Engine of calculus

1. Aug 3, 2007

Substance D

"engine of calculus"

hey

hope this is the correct section, but im just starting to learn differential equations and in our book there is a quote about how differentials are the "engines of calculus". Could someone explain that a bit better to me?

Thanks!

2. Aug 3, 2007

HallsofIvy

Staff Emeritus
Darned if I know what is meant! Certainly, basic calculus concerns itself with two basic concepts- the integral and the derivative. Most modern calculus books start with the derivative and then introduce the integral in terms of the "anti- derivative". Perhaps that is what is meant.

3. Aug 3, 2007

Substance D

but isnt there a sleight difference between derivatives and differentials?

4. Aug 3, 2007

symbolipoint

The word, "engine", might not be the best vocabulary choice; but differentials are an essential detail constituting Calculus. A differential is an infinitessimally small increment.

5. Aug 3, 2007

Substance D

ah, ok I see what you mean. when I hear "engine" I picture the driving force behind something, which is why it didnt make sense to me or I thought I was missing something fundamental to calculus.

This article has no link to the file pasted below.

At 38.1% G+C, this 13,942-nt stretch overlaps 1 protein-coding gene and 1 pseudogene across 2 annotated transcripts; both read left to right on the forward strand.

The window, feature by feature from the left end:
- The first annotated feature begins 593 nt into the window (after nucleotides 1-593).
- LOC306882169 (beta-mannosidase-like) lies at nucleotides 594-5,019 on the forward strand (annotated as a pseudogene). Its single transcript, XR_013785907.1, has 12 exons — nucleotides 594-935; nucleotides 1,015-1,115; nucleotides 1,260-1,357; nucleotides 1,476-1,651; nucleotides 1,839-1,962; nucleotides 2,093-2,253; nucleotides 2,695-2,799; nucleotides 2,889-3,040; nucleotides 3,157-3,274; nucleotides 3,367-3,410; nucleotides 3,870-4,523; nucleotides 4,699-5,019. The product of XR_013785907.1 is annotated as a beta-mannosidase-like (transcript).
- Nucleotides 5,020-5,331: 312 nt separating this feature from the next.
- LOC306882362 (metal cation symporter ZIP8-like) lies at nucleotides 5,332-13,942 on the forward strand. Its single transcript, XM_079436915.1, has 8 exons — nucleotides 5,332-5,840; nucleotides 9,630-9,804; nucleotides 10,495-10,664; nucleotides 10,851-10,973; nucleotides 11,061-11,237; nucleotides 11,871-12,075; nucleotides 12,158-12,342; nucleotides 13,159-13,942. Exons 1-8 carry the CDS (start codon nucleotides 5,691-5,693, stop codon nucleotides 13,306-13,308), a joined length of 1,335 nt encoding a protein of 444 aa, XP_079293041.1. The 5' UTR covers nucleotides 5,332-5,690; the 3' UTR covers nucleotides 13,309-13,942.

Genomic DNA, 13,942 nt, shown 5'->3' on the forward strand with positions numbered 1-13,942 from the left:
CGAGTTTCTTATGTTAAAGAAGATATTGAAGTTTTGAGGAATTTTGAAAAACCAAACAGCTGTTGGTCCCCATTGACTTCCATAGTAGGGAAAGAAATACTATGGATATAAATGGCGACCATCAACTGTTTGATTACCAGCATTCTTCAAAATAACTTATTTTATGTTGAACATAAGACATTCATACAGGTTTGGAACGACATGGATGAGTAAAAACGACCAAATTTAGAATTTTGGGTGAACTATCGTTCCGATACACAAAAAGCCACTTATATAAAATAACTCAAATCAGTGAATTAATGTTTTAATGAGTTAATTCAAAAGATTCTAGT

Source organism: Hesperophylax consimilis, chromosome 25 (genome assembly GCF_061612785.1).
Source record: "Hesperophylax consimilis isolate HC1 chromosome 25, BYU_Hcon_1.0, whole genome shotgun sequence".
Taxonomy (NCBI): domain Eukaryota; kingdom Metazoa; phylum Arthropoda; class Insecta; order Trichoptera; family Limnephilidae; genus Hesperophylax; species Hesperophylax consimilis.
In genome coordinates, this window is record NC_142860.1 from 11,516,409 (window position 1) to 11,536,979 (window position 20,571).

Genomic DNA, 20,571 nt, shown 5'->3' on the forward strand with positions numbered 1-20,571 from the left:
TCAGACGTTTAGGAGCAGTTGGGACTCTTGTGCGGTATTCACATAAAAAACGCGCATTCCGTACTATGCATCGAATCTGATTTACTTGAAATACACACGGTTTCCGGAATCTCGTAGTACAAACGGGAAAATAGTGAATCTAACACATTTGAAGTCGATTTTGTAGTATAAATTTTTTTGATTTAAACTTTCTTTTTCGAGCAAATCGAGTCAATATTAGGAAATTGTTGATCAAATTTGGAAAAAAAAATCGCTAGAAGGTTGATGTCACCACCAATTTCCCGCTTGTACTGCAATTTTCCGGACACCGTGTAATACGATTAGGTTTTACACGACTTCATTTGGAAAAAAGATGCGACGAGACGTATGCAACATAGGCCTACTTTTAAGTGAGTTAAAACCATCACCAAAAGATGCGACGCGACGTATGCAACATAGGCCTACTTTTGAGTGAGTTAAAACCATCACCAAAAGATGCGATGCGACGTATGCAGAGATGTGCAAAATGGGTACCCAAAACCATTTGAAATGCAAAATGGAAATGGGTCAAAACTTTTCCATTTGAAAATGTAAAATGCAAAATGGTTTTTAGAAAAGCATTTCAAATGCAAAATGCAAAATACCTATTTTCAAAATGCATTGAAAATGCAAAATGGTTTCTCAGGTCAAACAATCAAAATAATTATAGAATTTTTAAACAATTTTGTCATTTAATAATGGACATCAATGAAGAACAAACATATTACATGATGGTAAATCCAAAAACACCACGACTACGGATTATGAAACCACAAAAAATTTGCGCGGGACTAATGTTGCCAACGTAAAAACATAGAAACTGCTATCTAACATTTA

6. Aug 3, 2007

z-component

The differential determines which variable is affected by the differentiation and/or integration, so we can say that they are the "engines" for differentiation and integration, I suppose. I've come across this when students in introductory calculus forget to write their differentials, and don't realize how important they are to the problem.

7. Aug 4, 2007

Substance D

by "differentials" it would be like dy = 2x dx (if y = x^2), then dx would be the differential? so whats the difference between that and differential equations, sorry if this sounds like a really confused question. thanks for all the replies

8. Aug 4, 2007

HallsofIvy

Staff Emeritus
If y= x2, then dy/dx= 2x is the "derivative of y with respect to x". In dy= 2xdx, both dx and dy are "differentials". A "differential equation" is an equation that involves either derivatives or differentials of the unknown function.

9. Aug 4, 2007

Substance D

and so when the text asks you to solve the differential equation, you are working with the differentials and going back to get the original function that has those differentials, correct?

10. Aug 4, 2007

Gib Z

Yup :) [ 10 character limit ]

11. Aug 4, 2007

Substance D

perfect!

thanks for all the replies!